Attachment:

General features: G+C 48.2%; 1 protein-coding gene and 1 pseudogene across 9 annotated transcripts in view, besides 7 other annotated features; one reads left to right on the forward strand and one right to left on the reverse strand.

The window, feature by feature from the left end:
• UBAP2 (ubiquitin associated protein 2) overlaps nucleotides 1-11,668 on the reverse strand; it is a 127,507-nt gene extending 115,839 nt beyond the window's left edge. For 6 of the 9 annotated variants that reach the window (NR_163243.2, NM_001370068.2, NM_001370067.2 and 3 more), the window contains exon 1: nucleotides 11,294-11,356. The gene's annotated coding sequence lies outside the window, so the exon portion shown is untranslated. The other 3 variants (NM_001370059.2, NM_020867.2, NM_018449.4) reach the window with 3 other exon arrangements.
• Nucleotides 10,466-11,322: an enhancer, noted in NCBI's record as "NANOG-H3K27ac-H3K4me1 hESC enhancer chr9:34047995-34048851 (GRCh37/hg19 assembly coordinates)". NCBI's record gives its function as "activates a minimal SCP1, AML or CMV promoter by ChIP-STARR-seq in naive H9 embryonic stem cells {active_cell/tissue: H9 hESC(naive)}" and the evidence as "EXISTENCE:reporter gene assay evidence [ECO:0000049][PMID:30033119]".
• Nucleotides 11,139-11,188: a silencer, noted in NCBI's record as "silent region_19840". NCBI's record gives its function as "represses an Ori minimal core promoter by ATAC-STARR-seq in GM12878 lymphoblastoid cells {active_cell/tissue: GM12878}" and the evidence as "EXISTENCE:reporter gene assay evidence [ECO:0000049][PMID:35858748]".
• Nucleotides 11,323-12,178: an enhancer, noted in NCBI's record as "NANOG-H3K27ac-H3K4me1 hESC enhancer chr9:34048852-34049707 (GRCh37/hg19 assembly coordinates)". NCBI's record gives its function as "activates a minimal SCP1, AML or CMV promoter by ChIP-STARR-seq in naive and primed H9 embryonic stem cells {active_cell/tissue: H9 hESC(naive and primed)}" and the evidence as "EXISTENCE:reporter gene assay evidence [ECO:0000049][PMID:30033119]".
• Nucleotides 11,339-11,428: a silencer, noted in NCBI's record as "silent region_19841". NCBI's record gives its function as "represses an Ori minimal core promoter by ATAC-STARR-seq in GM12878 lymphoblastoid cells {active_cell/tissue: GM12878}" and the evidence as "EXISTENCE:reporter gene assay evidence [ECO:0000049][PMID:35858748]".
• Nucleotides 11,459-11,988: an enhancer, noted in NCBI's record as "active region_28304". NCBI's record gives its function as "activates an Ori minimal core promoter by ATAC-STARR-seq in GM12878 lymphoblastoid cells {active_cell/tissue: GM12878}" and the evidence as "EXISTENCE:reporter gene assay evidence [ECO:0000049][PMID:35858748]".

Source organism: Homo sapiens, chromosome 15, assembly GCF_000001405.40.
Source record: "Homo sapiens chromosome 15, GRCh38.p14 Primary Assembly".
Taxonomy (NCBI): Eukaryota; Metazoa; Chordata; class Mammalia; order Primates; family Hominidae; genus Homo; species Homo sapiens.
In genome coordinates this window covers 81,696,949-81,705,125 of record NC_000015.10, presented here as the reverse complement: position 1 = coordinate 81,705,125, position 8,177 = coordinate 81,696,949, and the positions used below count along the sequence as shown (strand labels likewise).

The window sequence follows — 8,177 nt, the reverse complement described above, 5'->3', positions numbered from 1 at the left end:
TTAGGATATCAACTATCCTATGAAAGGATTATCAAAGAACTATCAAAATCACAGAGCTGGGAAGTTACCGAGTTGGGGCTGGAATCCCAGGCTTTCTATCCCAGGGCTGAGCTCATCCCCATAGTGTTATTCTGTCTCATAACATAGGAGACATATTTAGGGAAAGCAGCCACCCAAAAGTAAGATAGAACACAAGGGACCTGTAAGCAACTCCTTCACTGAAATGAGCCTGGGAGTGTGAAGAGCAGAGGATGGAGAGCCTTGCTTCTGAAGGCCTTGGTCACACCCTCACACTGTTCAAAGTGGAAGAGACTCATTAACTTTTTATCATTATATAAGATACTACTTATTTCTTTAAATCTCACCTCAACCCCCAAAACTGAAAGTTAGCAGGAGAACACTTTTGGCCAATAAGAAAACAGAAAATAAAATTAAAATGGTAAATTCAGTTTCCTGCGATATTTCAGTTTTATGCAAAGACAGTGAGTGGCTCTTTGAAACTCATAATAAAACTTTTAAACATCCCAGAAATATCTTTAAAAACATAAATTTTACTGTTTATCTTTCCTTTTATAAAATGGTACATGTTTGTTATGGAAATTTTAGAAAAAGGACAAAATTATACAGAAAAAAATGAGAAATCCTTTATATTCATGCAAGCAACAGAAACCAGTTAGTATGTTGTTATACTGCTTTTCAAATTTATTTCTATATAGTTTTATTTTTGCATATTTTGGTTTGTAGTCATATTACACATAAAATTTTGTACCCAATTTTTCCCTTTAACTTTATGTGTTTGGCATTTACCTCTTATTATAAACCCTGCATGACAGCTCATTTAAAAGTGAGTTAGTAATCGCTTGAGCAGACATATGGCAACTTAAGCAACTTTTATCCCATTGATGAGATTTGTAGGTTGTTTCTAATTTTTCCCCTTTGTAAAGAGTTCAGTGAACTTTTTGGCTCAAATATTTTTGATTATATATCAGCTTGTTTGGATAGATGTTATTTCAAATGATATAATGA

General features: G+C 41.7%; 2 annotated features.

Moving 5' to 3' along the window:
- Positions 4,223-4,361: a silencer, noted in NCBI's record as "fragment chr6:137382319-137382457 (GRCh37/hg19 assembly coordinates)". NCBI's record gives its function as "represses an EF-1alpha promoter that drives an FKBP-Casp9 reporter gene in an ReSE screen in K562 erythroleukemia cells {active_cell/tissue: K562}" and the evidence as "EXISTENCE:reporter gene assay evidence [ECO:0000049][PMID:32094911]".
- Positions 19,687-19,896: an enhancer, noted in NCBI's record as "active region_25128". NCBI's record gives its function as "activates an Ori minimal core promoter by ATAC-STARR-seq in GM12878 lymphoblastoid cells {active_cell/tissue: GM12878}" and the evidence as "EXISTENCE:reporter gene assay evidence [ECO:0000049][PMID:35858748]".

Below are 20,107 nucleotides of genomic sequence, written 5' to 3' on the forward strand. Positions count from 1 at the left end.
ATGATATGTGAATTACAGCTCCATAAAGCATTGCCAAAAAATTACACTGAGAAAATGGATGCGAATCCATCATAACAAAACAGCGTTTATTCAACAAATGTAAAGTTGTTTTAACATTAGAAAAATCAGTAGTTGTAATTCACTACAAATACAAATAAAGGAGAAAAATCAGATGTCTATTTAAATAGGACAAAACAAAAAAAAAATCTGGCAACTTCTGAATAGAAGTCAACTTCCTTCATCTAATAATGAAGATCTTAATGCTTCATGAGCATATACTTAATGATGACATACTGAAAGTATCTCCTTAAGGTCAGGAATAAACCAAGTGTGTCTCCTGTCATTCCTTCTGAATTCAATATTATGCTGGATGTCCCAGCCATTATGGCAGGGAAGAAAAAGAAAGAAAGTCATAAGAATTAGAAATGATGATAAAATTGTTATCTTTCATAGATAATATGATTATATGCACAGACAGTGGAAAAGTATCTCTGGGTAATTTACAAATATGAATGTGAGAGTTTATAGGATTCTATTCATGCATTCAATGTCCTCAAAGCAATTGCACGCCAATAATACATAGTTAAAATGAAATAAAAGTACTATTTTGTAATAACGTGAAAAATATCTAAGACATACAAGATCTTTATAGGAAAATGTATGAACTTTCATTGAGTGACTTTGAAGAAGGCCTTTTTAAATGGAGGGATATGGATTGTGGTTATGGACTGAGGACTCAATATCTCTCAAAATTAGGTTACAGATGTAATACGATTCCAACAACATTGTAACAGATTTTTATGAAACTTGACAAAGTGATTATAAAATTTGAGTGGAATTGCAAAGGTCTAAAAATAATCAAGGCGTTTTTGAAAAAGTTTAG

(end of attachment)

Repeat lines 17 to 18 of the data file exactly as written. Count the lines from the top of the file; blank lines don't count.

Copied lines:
- Positions 4,223-4,361: a silencer, noted in NCBI's record as "fragment chr6:137382319-137382457 (GRCh37/hg19 assembly coordinates)". NCBI's record gives its function as "represses an EF-1alpha promoter that drives an FKBP-Casp9 reporter gene in an ReSE screen in K562 erythroleukemia cells {active_cell/tissue: K562}" and the evidence as "EXISTENCE:reporter gene assay evidence [ECO:0000049][PMID:32094911]".
- Positions 19,687-19,896: an enhancer, noted in NCBI's record as "active region_25128". NCBI's record gives its function as "activates an Ori minimal core promoter by ATAC-STARR-seq in GM12878 lymphoblastoid cells {active_cell/tissue: GM12878}" and the evidence as "EXISTENCE:reporter gene assay evidence [ECO:0000049][PMID:35858748]".